The Mexican American War

1846 - 1848

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A rocky start

One year prior to the start of the war, Texas was annexed by the United states into the Union. At this time, Texas composed one third of the United States' landmass. Hungry for more land, president Polk rallies for war, hoping both California and New Mexico would be taken by the United States. Texas raised other problems as well. The United States insisted that its border was at the Rio Grande river, but Mexico said it really stopped 100 miles north.

The war begins

April 25, 1964

Mexican calvary attack a group of men lead by General Zachary Taylor, killing a dozen. They then proceed to seige one of the United State's forts, formally marking the beginning of the Mexican-American War.
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As you can see in the map above, the disputed land area stretches all the way to Oklahoma, a large part of the United States. While this land was not vital to the United States, the popular opinion in the south was that this was a good opportunity to spread slavery and to give the south more power in congress. Northerners of course disagreed with this view, seeing it to be an evil plot from the southern legislature. While many disagreed with each other, everyone had an opinion on what to do with Texas.
President James Polk then used the sudden act of aggression from Mexico as a reason to amplify the war, disguising it behind the need to "re-annex Texas". Polk orders the U.S. Army into the disputed area, capturing it very easily and meeting little resistance, as there were only 75,000 Mexican inhabitants. Mexico then responded by bringing back one of their most trusted generals out of exile in Cuba. Antonio López de Santa Anna is brought to Mexico, and says to president Polk that he will end the situation in the United States' favor. Instead of doing this, Lopez proceeds to double cross the United States and attacks. Luckily, the battle does not go in his favor, and Lopez retreats.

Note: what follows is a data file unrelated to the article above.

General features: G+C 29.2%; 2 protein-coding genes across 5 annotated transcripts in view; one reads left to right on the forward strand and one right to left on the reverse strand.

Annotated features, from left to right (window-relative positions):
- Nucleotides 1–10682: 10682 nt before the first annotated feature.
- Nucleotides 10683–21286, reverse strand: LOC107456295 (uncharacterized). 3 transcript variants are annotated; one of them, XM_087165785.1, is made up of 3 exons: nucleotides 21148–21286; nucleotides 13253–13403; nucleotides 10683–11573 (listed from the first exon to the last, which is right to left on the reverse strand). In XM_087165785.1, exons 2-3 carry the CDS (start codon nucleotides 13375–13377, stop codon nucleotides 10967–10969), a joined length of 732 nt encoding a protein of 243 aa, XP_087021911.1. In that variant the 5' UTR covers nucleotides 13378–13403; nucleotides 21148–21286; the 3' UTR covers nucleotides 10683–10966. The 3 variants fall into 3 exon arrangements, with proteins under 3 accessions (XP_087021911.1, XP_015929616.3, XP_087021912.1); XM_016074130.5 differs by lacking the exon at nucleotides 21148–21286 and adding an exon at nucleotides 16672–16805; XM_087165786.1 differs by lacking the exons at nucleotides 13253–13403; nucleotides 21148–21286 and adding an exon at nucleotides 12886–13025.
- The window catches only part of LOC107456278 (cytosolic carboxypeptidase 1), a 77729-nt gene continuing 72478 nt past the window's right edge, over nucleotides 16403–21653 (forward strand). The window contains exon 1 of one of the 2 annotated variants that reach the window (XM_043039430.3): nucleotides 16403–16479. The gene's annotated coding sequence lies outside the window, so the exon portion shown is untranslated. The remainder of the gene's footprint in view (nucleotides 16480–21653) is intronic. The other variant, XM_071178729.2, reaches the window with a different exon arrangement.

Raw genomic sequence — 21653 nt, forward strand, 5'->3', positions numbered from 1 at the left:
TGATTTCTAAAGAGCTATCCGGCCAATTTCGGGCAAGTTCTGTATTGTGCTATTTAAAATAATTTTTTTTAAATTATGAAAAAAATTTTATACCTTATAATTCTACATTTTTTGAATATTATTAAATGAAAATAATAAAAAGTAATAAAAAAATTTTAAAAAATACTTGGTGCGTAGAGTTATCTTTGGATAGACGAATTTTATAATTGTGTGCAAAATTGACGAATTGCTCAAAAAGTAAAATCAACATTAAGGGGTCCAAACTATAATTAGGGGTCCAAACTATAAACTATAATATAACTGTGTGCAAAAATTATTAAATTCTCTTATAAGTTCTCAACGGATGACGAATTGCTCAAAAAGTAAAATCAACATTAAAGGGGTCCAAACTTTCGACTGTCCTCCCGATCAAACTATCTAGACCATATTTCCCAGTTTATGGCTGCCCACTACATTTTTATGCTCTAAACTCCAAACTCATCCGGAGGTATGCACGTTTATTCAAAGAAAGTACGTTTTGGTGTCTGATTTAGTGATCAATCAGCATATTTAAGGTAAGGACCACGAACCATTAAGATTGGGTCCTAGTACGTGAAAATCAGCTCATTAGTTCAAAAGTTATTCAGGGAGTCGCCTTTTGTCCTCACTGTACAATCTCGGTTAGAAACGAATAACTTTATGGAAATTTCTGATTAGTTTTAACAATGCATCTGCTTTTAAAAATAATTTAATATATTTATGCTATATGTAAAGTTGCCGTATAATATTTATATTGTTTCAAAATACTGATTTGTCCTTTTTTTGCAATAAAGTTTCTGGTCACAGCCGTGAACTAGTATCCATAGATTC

Polk begins his master plan

Not long after the events that started the war, Polk begins his plans to invade California and New Mexico. Since the start of the war these two states have been a primary objective for him. Polk sends out Colonel Stephen Kearny to march 800 miles to Santa Fe. Unexpectedly, New Mexico falls without a single shot being fired. Colonel Kearny proceeds to march to Southern California, hoping to capture it. There they met the Republic of California, an American settler controlled group that quickly dispatched of the Mexicans in California and took it as their own. Polk had now gotten two thirds of what he had wanted, so he set his sights back on Texas.
While the Mexican generals fought gallantly, their lack of leadership marked the beginning of the end. The two major generals in charge of assaulting Mexico, Zachary Taylor and Winfield Scott, begin to make their moves. In September 1864 Taylor attacked Monterry, Mexico. Later in February 1847 Lopez ordered an attack on Zachary's troops in Buena Vista. The Mexicans had more troops, but were tired from fighting from before. Zachary's troops won, and took advantage of the situation to capture the Mexican city of Veracruz. Once again taking advantage of their situation, United States' troops took Mexico City on September 14, 1847.
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Aftermath

The casualties of Mexican forces totaled over 25,000, but casualties of american forces was about 13,000. The war formally ended on February 2, 1848, just 21 months after the start. In the treaty that ended the war, the Treaty of Guadalupe Hidalgo, Mexico agreed that the United States And Mexico border was at the Rio Grande River. The United States agreed that it would pay 15 million dollars for the cession of present day California, Nevada, New Mexico, Utah, most of Arizona, and some of Colarado and Wyoming.

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